Four significant Canadian inventions – the electric oven, the electric wheelchair, the cardiac pacemaker and the iconic BlackBerry® – are honoured today with the release of four domestic-rate commemorative stamps in the Canadian Innovations series.
“This series shines a spotlight on the ‘Made in Canada’ leaps of science and creativity that have changed lives here in Canada and around the world,” said Jim Phillips, Director, Stamp Services at Canada Post.
Canadian cooks can thank inventor Thomas Ahearn for inventing the electric oven in 1892. The original model was made of brick, two metres wide by two metres high and, according to the press at the time, hot enough to “roast an ox.”
One of Canada’s most prolific inventors, George J. Klein, created an electric wheelchair that offered mobility to quadriplegics and changed their lives for the better.
In 1950, while studying hypothermia, Dr. John Hopps developed the world’s first cardiac pacemaker, which brought hope to those suffering with heart disease. The first version of the now common medical device was far too large to be placed inside the human body.
Research In Motion first introduced the iconic BlackBerry® in 1999. This now ubiquitous device freed information workers from their desks and changed the way the world communicates.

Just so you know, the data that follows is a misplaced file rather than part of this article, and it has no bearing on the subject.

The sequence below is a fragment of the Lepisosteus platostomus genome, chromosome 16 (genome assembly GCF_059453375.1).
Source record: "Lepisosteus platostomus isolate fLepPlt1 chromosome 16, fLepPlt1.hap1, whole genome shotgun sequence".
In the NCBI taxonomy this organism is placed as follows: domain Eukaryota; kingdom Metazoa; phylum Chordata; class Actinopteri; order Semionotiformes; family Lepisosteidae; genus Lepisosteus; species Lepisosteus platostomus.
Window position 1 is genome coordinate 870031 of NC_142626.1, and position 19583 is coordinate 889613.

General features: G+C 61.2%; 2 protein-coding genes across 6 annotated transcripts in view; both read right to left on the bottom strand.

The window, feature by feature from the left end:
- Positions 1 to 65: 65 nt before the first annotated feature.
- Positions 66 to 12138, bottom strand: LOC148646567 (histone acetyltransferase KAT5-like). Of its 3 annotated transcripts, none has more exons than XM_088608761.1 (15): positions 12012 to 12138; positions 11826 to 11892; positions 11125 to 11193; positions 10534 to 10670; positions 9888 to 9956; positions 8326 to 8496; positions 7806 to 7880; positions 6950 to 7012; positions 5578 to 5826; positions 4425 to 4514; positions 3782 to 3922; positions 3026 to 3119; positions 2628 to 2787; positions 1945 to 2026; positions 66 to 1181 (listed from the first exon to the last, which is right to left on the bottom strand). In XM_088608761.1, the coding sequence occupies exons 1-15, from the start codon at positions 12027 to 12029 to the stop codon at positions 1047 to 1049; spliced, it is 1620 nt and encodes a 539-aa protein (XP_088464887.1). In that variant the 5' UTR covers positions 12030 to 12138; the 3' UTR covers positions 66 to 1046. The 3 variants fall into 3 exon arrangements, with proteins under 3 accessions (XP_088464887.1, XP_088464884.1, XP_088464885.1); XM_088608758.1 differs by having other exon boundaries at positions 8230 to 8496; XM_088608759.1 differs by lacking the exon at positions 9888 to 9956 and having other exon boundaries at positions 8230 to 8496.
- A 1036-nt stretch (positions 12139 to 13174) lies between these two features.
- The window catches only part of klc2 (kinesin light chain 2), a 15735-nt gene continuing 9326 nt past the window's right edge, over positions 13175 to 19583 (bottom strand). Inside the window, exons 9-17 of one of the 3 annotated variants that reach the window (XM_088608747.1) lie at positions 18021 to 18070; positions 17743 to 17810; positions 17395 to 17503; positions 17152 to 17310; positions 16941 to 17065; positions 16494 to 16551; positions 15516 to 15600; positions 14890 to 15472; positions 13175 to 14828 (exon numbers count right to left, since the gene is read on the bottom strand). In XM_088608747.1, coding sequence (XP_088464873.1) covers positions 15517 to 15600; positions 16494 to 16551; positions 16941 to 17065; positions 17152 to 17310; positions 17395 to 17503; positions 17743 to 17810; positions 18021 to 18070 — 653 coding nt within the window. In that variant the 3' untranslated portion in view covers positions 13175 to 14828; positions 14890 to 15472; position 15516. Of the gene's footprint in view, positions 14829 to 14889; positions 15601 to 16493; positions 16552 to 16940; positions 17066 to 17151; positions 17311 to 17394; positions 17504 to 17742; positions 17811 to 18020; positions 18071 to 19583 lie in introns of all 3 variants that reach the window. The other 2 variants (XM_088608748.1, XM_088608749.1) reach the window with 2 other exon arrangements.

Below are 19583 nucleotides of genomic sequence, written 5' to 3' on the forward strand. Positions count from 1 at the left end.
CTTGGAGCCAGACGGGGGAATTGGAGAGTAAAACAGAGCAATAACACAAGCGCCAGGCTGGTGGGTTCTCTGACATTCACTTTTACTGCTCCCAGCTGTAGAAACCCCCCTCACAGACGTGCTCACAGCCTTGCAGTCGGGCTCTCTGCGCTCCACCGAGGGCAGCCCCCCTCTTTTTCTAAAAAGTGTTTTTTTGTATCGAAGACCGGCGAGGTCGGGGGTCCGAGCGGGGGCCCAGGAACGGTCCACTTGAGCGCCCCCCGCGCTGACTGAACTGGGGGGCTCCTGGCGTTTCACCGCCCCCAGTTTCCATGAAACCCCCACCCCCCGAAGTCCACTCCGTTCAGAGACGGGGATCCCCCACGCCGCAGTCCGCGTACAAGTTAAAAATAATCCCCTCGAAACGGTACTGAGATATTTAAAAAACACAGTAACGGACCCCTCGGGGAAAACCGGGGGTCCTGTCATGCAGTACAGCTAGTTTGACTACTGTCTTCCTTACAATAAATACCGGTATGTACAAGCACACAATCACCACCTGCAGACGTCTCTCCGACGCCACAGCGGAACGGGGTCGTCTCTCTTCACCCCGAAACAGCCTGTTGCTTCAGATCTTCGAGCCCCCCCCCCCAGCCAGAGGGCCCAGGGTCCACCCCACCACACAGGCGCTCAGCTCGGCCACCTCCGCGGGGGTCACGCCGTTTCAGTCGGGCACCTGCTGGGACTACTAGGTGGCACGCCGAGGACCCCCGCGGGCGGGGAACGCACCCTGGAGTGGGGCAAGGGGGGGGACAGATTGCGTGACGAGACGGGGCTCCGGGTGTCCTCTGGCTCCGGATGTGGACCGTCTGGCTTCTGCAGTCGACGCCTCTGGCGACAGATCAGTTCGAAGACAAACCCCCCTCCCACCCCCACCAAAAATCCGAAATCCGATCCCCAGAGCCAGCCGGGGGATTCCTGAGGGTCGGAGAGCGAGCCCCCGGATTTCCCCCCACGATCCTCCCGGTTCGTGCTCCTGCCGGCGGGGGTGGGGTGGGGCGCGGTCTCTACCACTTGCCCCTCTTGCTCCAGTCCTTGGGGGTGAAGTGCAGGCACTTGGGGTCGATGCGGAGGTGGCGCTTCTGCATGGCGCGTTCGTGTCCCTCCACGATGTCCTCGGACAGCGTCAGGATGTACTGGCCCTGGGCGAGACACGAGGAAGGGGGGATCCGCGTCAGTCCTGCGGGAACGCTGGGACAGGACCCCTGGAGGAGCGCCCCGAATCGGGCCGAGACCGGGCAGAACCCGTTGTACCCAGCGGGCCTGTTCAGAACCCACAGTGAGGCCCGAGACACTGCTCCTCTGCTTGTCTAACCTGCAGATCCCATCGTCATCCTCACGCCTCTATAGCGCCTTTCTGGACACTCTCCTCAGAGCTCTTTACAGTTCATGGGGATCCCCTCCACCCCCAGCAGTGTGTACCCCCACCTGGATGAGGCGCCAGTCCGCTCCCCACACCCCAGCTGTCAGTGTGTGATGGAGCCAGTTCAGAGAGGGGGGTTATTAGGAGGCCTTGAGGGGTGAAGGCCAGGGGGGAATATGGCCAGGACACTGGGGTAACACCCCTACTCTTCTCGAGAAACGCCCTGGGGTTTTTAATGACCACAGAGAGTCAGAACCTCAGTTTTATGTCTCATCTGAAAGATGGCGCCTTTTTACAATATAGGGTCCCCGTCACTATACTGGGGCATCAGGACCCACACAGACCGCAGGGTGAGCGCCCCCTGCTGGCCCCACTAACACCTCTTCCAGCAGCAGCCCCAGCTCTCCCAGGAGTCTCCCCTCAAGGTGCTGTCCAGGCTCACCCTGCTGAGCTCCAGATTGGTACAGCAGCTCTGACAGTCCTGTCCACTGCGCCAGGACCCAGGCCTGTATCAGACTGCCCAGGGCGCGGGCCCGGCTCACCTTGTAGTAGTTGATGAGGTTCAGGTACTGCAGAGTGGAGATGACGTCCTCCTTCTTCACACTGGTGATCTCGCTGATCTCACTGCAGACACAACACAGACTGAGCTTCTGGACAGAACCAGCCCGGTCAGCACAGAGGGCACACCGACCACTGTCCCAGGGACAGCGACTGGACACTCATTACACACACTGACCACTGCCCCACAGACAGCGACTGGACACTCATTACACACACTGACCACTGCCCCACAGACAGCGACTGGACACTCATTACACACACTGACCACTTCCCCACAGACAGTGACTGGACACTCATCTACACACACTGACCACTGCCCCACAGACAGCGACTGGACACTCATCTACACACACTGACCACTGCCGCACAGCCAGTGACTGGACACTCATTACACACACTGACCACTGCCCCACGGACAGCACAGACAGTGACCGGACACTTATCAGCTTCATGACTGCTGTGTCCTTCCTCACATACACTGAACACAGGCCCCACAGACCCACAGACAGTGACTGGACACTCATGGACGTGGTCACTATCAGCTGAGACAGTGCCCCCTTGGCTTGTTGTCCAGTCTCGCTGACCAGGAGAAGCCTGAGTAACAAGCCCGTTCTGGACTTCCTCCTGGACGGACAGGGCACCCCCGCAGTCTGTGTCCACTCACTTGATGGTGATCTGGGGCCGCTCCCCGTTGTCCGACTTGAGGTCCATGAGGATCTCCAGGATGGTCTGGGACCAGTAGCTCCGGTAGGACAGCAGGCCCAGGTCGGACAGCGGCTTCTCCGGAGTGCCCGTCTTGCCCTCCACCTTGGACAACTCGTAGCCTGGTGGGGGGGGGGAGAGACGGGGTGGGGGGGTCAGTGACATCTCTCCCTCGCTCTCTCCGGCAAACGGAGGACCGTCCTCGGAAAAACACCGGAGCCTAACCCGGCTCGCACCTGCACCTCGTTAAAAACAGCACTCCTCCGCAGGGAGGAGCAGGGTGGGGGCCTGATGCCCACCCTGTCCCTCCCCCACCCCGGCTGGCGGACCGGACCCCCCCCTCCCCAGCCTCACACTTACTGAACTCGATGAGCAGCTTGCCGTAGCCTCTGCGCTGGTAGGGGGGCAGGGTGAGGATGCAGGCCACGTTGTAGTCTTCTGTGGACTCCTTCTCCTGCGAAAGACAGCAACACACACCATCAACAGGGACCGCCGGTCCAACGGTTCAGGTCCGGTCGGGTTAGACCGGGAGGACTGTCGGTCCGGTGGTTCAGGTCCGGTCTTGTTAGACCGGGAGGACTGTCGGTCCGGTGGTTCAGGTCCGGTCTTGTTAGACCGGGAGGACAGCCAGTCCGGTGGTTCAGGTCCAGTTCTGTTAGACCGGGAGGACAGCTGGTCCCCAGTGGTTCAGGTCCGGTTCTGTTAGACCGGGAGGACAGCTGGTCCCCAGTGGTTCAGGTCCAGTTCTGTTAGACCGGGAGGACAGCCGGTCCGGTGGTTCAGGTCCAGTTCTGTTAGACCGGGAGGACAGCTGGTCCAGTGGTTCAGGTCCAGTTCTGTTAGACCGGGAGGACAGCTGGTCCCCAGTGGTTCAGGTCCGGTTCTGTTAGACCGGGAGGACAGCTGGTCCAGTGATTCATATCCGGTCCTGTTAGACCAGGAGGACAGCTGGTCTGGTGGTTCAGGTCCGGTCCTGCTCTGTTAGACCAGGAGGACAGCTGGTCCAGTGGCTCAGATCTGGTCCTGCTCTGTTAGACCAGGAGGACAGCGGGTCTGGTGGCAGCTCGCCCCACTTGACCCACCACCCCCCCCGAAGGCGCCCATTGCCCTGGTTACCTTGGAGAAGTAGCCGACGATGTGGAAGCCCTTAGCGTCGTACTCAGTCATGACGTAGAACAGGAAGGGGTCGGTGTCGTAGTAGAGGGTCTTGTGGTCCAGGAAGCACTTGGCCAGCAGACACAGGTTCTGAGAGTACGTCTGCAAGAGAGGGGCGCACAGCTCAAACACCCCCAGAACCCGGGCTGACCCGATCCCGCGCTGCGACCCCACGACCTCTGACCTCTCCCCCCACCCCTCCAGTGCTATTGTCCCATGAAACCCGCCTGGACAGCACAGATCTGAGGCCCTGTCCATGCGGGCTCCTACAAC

The challenge for Toronto design firm q30 was to find a way, given the broad timeline span of the innovations, to visually link the four stamps. Senior designer, Karen Henricks, in explaining the approach, notes, “We chose consistent cropping and angles, as well as a palette of co-ordinated colour tints and type, to tie the stamps together as a series.”
About the stamps
The self-adhesive Canadian Innovations stamps measure 24.75 mm x 32.25 mm (vertical) with simulated perforations and are printed by Lowe-Martin on Tullis Russell paper using lithography in eight colours. The official first day cover will be cancelled in Waterloo, Ontario. The stamps are available in booklets of 8 stamps.
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